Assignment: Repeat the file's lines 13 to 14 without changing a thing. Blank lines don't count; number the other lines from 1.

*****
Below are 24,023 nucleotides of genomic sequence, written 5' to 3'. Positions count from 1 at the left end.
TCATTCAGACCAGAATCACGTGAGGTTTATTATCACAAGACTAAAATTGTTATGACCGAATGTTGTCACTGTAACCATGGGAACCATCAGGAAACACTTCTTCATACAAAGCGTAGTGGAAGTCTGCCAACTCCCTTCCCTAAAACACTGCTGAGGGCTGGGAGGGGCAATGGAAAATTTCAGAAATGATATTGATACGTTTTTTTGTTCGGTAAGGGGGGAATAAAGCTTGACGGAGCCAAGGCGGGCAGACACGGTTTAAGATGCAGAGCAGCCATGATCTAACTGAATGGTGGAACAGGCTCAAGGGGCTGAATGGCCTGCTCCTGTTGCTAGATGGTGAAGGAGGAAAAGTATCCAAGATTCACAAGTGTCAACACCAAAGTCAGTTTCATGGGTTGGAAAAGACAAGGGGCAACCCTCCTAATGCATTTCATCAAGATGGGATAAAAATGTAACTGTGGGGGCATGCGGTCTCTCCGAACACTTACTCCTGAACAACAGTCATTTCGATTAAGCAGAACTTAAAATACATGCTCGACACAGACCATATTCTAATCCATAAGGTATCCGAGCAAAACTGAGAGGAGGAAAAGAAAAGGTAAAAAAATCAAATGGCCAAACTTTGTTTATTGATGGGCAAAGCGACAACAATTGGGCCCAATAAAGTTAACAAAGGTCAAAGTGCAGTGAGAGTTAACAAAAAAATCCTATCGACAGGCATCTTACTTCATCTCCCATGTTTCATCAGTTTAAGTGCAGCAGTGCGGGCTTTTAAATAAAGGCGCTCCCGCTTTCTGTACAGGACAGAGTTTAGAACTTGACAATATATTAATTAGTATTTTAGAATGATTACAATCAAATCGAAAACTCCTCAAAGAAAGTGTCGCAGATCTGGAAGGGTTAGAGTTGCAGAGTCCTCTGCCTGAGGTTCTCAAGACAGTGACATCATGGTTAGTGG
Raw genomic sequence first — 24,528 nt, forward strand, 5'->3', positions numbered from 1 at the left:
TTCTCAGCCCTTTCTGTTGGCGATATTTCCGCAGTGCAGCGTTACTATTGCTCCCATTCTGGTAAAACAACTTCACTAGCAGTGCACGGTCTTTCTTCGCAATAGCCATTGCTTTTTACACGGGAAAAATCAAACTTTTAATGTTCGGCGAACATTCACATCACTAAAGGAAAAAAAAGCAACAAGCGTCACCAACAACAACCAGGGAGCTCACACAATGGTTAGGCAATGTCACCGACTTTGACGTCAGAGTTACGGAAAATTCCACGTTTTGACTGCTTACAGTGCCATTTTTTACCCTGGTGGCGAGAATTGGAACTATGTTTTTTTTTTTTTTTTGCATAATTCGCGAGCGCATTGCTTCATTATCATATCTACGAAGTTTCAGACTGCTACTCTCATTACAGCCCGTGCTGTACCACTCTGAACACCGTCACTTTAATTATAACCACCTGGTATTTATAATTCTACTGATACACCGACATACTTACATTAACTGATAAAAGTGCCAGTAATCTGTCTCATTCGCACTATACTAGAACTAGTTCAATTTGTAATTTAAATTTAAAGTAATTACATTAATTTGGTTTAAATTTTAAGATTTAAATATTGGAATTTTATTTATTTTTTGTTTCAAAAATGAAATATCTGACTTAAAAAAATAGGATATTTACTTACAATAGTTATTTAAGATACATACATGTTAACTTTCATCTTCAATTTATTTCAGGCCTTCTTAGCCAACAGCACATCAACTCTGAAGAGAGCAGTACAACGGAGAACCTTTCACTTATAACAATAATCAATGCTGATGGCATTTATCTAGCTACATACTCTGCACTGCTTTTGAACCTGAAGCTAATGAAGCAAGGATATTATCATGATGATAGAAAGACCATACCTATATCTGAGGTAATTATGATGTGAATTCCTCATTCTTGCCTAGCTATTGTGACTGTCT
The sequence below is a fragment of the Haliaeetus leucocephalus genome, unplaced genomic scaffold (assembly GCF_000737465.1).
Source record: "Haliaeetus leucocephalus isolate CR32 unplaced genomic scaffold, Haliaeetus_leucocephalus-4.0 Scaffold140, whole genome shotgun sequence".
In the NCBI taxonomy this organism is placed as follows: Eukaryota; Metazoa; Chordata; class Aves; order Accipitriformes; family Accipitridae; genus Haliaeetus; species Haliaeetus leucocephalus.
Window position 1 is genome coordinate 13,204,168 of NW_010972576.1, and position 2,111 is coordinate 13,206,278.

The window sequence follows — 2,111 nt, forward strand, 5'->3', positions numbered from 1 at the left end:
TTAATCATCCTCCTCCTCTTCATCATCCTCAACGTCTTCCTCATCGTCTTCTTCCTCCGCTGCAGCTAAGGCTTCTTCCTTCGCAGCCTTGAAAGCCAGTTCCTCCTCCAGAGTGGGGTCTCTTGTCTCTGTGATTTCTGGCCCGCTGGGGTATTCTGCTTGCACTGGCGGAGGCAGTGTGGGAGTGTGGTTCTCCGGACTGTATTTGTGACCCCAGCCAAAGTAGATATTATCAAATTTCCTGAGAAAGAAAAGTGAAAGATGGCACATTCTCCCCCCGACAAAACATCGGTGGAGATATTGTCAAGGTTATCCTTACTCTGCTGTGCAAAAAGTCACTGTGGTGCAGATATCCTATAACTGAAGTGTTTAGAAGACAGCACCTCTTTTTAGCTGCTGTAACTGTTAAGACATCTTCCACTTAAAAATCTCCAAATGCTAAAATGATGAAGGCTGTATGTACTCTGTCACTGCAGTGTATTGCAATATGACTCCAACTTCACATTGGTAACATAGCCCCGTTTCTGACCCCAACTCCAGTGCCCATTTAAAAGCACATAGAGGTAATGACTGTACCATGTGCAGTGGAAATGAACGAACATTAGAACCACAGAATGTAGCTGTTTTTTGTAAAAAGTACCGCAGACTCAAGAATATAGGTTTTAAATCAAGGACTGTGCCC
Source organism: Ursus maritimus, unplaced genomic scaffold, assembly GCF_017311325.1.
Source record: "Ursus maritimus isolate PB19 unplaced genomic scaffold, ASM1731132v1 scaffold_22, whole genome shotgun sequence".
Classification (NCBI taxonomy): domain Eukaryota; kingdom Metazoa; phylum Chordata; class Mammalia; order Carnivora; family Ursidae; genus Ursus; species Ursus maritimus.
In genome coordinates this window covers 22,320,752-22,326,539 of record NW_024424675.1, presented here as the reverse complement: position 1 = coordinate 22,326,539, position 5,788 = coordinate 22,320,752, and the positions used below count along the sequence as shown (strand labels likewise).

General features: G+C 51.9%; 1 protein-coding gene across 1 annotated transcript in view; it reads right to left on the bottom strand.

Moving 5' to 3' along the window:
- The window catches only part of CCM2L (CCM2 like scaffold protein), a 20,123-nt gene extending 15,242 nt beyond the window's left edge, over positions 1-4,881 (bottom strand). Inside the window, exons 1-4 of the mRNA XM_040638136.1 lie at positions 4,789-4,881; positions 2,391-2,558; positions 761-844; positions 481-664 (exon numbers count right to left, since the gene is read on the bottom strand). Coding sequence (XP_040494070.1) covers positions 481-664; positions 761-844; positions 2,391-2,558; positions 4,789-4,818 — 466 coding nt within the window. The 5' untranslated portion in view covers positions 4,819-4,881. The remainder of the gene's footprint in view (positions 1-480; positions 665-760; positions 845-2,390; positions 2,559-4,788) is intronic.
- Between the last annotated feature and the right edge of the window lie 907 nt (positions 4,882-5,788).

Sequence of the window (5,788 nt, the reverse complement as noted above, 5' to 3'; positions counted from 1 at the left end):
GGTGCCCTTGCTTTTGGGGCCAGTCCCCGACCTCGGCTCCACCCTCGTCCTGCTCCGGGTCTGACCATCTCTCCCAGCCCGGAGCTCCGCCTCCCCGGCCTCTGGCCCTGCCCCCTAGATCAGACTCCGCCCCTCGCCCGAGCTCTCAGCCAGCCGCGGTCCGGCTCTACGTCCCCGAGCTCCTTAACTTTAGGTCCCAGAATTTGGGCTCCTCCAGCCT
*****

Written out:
Classification (NCBI taxonomy): domain Eukaryota; kingdom Metazoa; phylum Chordata; class Mammalia; order Carnivora; family Ursidae; genus Ursus; species Ursus maritimus.
In genome coordinates this window covers 22,320,752-22,326,539 of record NW_024424675.1, presented here as the reverse complement: position 1 = coordinate 22,326,539, position 5,788 = coordinate 22,320,752, and the positions used below count along the sequence as shown (strand labels likewise).